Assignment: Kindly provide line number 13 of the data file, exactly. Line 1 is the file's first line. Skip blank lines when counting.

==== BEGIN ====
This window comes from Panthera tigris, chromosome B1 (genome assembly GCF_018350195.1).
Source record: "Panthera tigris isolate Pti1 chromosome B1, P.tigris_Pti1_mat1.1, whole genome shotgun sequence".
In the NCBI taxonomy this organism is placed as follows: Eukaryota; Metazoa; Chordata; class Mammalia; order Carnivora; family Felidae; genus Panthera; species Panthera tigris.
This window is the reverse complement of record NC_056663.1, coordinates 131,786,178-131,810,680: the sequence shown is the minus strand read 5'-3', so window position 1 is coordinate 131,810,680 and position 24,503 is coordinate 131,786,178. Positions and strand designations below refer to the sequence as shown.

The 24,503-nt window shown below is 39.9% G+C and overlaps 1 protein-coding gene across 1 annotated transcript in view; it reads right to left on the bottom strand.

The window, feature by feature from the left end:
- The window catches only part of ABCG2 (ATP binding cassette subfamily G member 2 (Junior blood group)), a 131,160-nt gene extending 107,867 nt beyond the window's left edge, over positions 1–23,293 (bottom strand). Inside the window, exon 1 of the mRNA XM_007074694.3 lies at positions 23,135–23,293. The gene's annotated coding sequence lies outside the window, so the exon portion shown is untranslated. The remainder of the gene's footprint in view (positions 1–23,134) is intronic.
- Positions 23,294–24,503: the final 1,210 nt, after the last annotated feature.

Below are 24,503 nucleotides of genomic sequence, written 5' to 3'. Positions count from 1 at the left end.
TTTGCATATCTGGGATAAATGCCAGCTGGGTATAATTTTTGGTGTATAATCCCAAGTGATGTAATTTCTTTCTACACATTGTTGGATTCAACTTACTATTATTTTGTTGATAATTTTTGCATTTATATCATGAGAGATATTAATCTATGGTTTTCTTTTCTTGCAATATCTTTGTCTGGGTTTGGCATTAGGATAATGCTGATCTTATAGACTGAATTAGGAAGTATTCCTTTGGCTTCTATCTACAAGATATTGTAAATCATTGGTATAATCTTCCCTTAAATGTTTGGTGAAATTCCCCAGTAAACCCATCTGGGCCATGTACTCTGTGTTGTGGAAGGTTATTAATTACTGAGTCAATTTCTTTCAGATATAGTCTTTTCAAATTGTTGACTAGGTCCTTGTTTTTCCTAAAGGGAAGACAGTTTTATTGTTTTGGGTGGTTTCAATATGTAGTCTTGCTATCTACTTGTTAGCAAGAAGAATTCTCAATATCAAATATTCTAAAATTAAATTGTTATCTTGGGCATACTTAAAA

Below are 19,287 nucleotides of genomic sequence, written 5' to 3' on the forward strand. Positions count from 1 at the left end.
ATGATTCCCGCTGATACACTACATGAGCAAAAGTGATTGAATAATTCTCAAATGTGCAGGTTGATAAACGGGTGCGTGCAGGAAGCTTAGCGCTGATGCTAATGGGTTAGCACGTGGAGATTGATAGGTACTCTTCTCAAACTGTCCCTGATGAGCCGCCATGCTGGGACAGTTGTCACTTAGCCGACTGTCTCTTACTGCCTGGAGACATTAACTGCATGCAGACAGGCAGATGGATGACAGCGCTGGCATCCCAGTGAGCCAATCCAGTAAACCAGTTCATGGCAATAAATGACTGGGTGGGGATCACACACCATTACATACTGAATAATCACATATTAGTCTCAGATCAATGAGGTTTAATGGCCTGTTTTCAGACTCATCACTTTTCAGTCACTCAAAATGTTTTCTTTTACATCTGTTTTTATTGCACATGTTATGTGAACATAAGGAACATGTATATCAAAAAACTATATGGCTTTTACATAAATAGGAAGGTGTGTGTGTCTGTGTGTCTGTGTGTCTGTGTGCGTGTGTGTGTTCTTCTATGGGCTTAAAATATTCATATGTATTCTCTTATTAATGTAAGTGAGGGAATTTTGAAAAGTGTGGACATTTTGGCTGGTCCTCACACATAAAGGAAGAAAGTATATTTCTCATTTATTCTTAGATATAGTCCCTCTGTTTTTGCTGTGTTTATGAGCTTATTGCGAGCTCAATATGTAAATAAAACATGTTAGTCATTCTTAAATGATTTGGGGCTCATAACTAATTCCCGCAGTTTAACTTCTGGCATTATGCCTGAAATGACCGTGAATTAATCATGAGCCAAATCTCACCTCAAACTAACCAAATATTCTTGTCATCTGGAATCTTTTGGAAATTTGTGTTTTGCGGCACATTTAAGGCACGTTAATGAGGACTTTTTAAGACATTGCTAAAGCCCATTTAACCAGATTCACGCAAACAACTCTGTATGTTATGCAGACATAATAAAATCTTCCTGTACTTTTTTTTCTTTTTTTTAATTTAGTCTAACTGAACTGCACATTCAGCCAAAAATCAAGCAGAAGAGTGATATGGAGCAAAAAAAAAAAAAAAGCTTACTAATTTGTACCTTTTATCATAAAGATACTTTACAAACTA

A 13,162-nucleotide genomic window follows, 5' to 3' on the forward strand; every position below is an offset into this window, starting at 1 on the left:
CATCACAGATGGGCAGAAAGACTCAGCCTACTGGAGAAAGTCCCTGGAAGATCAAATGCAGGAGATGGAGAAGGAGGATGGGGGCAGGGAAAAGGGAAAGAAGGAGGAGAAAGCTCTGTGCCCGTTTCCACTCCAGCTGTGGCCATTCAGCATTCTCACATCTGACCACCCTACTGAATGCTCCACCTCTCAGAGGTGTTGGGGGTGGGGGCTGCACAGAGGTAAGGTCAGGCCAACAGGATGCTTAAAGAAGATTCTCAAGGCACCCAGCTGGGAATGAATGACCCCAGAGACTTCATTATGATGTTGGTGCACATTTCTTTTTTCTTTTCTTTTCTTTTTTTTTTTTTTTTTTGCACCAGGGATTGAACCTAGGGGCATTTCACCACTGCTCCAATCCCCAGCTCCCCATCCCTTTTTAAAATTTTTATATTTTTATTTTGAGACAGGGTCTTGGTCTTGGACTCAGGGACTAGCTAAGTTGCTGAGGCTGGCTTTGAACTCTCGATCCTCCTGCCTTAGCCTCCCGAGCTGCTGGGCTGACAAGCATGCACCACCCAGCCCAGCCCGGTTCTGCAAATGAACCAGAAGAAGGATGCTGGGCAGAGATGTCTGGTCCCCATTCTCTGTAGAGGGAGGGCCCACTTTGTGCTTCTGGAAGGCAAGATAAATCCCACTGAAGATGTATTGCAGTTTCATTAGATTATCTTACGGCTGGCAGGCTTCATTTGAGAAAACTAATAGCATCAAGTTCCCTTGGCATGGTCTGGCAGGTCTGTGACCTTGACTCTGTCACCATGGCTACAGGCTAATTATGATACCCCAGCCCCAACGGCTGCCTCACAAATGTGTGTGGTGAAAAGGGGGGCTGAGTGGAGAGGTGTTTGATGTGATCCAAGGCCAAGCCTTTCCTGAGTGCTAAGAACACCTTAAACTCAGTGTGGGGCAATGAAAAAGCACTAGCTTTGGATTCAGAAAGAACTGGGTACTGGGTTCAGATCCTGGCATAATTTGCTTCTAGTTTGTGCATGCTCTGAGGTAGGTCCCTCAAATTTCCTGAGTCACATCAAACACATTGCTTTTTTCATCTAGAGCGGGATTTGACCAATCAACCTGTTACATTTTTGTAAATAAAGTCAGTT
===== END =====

A 13,162-nucleotide genomic window follows, 5' to 3' on the forward strand; every position below is an offset into this window, starting at 1 on the left: